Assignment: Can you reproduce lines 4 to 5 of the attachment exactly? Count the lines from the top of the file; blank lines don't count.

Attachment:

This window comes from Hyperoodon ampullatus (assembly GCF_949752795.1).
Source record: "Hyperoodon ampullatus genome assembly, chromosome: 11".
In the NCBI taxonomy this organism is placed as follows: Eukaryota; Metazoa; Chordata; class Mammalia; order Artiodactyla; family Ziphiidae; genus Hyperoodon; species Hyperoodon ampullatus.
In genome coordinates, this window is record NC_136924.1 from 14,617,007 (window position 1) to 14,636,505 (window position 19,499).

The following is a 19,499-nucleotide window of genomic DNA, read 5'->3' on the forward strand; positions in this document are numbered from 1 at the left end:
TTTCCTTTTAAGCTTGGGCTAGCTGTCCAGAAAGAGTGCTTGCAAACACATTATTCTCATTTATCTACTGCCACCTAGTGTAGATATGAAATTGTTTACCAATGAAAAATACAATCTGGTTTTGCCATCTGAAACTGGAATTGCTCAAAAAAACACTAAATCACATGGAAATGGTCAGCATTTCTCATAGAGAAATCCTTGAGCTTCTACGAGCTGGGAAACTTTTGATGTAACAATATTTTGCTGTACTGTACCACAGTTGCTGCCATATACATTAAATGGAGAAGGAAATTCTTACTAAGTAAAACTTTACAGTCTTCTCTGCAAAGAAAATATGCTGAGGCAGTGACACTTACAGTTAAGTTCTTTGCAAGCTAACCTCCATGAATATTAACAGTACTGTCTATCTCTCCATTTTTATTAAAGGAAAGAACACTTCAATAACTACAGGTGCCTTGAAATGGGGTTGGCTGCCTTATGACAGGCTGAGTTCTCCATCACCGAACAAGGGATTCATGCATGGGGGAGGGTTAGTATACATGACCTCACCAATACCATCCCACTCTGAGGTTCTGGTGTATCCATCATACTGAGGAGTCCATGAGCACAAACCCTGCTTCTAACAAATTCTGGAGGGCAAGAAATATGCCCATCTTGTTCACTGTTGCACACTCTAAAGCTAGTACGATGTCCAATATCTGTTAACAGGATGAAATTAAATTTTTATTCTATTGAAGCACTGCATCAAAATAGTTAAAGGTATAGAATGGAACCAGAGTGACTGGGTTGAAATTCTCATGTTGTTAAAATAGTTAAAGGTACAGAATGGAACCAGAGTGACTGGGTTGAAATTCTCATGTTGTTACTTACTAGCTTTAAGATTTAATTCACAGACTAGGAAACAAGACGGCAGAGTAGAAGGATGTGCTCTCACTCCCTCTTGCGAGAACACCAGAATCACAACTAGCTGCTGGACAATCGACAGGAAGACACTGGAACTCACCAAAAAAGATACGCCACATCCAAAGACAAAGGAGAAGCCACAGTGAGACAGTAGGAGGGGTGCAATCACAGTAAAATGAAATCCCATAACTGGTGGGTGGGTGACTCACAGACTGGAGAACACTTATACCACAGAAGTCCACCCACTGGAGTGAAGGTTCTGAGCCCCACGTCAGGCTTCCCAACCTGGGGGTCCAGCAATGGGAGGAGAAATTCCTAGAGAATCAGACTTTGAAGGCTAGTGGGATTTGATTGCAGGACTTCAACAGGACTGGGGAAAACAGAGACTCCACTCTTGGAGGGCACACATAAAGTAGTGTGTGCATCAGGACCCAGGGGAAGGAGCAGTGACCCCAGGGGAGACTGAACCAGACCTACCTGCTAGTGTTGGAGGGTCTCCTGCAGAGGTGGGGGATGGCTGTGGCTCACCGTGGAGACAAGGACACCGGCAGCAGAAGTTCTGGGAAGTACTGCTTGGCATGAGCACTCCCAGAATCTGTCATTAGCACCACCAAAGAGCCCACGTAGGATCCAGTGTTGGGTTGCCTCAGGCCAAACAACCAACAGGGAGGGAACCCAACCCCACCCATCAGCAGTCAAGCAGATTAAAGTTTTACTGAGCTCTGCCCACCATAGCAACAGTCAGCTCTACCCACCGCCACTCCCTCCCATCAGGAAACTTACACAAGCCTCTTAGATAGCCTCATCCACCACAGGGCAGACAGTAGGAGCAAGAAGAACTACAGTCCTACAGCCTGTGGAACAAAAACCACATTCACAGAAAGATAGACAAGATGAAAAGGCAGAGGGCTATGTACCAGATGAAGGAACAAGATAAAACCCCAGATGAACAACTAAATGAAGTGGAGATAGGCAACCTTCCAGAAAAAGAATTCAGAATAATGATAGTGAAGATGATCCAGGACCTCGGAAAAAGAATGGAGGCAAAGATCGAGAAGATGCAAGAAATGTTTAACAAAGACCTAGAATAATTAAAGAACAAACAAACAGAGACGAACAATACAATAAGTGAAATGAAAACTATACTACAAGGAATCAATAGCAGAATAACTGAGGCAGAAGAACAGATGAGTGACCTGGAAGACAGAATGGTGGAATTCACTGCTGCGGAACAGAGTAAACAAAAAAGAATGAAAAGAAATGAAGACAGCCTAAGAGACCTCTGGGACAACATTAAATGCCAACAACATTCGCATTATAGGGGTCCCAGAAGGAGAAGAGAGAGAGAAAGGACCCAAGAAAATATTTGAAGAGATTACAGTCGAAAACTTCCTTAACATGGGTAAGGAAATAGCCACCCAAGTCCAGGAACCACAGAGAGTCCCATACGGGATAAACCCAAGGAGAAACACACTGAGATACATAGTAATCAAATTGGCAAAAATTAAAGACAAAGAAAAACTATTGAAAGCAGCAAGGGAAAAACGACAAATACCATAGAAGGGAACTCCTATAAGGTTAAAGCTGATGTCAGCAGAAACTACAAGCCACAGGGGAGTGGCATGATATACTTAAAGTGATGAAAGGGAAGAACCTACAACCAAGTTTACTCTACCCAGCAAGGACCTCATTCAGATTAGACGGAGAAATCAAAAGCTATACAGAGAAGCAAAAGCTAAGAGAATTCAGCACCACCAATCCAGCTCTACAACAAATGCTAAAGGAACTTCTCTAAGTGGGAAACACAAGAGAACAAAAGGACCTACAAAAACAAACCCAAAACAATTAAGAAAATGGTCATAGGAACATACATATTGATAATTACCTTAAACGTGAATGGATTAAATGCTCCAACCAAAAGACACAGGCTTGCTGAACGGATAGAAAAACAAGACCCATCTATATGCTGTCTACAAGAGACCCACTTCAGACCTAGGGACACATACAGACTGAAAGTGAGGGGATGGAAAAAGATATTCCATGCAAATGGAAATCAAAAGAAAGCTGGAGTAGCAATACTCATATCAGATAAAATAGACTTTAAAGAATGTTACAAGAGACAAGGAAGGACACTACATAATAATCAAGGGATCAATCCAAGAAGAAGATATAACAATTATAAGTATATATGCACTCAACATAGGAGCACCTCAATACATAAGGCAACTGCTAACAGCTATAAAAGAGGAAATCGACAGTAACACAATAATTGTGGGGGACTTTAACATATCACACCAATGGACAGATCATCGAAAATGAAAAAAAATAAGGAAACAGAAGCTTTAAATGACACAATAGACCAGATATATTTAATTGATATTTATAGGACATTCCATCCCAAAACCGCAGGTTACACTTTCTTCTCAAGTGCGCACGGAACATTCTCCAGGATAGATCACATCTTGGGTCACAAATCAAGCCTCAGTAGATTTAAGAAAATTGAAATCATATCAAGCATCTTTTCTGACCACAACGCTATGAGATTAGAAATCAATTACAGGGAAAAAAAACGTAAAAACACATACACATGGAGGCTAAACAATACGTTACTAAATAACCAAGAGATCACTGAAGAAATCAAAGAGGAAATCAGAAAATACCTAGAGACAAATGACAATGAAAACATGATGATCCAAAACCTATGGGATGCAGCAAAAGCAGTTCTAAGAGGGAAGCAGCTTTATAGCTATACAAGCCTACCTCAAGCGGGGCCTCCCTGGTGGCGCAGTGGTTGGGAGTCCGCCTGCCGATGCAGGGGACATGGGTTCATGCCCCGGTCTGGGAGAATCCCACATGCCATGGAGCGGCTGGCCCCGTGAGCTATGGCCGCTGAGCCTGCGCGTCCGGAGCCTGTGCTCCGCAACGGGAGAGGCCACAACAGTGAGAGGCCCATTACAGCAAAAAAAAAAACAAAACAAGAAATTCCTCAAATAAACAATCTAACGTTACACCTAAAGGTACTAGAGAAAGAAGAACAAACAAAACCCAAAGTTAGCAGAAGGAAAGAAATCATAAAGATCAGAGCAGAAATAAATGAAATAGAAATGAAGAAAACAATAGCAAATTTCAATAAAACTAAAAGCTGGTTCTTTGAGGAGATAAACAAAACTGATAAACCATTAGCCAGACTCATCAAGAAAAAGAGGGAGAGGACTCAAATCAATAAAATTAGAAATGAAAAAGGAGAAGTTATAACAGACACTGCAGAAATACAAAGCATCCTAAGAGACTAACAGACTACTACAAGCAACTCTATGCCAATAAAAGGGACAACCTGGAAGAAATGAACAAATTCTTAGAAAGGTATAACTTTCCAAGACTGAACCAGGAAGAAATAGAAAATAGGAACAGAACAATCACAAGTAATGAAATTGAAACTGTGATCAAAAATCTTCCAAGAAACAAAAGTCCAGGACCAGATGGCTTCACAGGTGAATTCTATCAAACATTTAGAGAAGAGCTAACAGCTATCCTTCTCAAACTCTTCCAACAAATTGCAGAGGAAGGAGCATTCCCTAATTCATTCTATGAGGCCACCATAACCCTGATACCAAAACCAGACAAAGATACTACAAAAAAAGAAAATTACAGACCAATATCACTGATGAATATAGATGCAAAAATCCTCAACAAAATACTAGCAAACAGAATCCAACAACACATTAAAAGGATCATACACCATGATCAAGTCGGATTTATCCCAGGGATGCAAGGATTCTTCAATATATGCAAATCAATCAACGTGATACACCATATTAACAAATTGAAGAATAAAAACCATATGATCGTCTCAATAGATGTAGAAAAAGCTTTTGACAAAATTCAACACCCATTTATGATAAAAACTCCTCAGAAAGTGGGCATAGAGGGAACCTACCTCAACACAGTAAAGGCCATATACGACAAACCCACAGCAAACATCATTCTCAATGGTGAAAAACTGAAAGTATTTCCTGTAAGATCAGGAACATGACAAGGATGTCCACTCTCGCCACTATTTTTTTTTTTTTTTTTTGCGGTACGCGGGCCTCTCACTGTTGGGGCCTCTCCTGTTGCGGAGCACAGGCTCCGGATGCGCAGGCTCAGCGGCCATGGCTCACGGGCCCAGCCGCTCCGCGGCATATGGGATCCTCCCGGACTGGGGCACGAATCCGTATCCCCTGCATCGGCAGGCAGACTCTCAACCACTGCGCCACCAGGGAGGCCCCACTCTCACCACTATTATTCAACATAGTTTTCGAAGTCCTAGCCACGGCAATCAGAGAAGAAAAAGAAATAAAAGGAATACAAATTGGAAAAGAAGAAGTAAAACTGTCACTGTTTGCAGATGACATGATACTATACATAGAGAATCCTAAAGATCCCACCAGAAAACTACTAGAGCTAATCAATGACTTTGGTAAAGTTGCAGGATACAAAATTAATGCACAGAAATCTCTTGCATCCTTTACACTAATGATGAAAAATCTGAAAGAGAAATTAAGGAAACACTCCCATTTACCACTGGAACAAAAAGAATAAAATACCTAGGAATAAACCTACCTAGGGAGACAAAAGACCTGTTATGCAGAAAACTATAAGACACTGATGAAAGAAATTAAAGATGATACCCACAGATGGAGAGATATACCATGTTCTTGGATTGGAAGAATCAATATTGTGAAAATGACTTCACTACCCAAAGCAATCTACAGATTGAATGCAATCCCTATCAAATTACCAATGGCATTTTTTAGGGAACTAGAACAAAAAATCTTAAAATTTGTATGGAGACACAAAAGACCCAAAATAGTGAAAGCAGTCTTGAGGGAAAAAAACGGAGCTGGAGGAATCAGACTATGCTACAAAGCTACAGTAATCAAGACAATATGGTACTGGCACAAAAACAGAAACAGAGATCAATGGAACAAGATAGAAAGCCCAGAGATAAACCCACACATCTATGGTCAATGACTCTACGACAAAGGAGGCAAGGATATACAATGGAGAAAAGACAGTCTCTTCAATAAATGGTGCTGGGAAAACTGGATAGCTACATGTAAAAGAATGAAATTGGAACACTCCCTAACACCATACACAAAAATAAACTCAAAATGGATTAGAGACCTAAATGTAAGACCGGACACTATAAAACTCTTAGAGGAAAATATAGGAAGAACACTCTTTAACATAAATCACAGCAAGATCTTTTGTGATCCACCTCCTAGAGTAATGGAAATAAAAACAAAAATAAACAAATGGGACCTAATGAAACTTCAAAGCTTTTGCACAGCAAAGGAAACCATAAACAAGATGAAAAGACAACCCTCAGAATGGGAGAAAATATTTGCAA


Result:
In genome coordinates, this window is record NC_136924.1 from 14,617,007 (window position 1) to 14,636,505 (window position 19,499).

The following is a 19,499-nucleotide window of genomic DNA, read 5'->3' on the forward strand; positions in this document are numbered from 1 at the left end: